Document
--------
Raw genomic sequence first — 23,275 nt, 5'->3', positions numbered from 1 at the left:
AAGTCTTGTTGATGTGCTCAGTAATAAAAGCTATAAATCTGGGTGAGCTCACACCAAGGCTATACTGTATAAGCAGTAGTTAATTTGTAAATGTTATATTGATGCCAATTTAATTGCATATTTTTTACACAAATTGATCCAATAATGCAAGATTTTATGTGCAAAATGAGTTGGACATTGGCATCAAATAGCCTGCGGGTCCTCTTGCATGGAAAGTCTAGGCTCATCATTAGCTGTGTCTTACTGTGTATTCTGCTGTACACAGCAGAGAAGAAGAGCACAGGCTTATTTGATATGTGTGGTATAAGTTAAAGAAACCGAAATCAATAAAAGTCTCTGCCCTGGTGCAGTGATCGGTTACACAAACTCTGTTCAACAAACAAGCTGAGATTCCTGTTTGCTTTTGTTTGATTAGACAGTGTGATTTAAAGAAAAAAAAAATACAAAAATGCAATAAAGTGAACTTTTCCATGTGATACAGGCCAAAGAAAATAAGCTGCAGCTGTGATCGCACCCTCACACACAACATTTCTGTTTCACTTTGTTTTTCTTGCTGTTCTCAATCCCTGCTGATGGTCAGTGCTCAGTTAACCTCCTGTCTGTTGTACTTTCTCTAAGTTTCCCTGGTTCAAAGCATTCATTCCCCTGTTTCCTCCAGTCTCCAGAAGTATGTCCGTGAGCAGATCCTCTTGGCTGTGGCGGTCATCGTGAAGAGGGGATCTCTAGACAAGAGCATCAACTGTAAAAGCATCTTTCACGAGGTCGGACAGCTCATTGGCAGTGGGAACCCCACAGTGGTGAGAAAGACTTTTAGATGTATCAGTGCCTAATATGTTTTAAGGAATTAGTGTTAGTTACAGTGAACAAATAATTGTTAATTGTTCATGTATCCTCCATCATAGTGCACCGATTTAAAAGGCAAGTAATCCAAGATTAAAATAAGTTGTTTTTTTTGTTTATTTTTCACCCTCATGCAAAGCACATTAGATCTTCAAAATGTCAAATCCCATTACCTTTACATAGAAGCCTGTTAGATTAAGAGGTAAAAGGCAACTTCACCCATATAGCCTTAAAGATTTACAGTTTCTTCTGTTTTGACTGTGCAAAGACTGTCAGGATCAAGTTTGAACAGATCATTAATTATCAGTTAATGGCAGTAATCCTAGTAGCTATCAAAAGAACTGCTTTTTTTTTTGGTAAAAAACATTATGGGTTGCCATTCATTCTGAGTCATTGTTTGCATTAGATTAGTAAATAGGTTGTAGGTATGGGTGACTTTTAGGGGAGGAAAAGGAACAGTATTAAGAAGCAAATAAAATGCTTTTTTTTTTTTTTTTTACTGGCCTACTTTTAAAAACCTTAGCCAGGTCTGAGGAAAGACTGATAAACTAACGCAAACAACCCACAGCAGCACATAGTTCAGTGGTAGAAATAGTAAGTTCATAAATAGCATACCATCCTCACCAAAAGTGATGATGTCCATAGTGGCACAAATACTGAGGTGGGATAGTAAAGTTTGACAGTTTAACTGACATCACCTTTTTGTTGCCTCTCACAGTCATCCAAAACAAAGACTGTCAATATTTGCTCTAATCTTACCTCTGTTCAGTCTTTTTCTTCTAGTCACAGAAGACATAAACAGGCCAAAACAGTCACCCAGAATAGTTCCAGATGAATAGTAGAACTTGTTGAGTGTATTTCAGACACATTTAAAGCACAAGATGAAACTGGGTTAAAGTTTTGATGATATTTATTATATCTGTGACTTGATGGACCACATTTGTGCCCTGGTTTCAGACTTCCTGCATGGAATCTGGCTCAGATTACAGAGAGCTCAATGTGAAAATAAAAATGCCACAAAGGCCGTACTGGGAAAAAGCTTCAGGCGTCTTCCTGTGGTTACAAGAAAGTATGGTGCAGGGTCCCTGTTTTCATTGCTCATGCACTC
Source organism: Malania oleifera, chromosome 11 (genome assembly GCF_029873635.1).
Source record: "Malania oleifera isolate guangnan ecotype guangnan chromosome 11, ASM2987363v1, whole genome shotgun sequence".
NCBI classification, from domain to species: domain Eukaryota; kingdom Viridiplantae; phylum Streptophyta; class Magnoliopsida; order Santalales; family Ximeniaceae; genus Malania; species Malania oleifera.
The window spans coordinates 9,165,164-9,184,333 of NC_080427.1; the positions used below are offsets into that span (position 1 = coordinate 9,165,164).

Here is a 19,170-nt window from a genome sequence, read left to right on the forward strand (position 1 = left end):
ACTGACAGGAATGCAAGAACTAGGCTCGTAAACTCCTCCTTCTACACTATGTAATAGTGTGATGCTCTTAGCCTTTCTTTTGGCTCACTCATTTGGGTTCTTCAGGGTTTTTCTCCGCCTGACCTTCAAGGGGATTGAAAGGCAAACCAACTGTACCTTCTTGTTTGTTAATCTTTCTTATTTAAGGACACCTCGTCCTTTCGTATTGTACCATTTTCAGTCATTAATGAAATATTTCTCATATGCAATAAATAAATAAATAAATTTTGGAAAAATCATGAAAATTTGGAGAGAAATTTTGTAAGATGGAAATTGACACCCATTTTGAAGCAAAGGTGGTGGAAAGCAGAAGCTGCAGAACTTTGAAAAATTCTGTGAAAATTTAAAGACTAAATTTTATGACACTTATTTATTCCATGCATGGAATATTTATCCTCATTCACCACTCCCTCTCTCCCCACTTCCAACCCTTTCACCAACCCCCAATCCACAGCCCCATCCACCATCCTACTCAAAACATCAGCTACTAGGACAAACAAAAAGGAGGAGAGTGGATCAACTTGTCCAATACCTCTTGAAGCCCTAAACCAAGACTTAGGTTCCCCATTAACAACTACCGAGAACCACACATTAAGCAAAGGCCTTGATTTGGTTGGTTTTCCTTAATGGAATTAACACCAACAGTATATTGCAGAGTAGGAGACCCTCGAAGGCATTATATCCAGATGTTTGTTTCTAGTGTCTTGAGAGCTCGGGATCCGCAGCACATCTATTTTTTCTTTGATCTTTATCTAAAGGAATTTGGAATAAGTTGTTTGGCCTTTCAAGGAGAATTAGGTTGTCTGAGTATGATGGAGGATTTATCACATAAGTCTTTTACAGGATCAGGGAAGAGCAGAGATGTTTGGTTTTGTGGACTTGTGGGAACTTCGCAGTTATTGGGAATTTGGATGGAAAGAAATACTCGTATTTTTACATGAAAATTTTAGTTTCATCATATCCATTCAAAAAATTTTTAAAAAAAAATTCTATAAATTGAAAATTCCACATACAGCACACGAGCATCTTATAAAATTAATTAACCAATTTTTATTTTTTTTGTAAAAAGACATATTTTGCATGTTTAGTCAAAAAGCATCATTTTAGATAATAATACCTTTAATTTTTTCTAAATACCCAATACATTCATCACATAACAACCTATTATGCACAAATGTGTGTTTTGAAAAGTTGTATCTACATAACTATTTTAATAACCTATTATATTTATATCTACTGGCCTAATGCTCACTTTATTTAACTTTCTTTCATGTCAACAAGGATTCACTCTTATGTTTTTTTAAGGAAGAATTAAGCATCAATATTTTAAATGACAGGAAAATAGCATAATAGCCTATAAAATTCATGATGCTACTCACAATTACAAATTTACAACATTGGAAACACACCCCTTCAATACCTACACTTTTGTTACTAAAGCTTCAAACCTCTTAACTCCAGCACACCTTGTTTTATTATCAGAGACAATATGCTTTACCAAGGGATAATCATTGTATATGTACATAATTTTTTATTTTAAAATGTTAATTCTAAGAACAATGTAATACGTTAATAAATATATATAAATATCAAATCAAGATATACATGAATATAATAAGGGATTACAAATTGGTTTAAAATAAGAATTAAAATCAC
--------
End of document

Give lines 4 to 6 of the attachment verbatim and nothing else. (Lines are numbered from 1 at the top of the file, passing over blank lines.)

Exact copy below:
Source record: "Malania oleifera isolate guangnan ecotype guangnan chromosome 11, ASM2987363v1, whole genome shotgun sequence".
NCBI classification, from domain to species: domain Eukaryota; kingdom Viridiplantae; phylum Streptophyta; class Magnoliopsida; order Santalales; family Ximeniaceae; genus Malania; species Malania oleifera.
The window spans coordinates 9,165,164-9,184,333 of NC_080427.1; the positions used below are offsets into that span (position 1 = coordinate 9,165,164).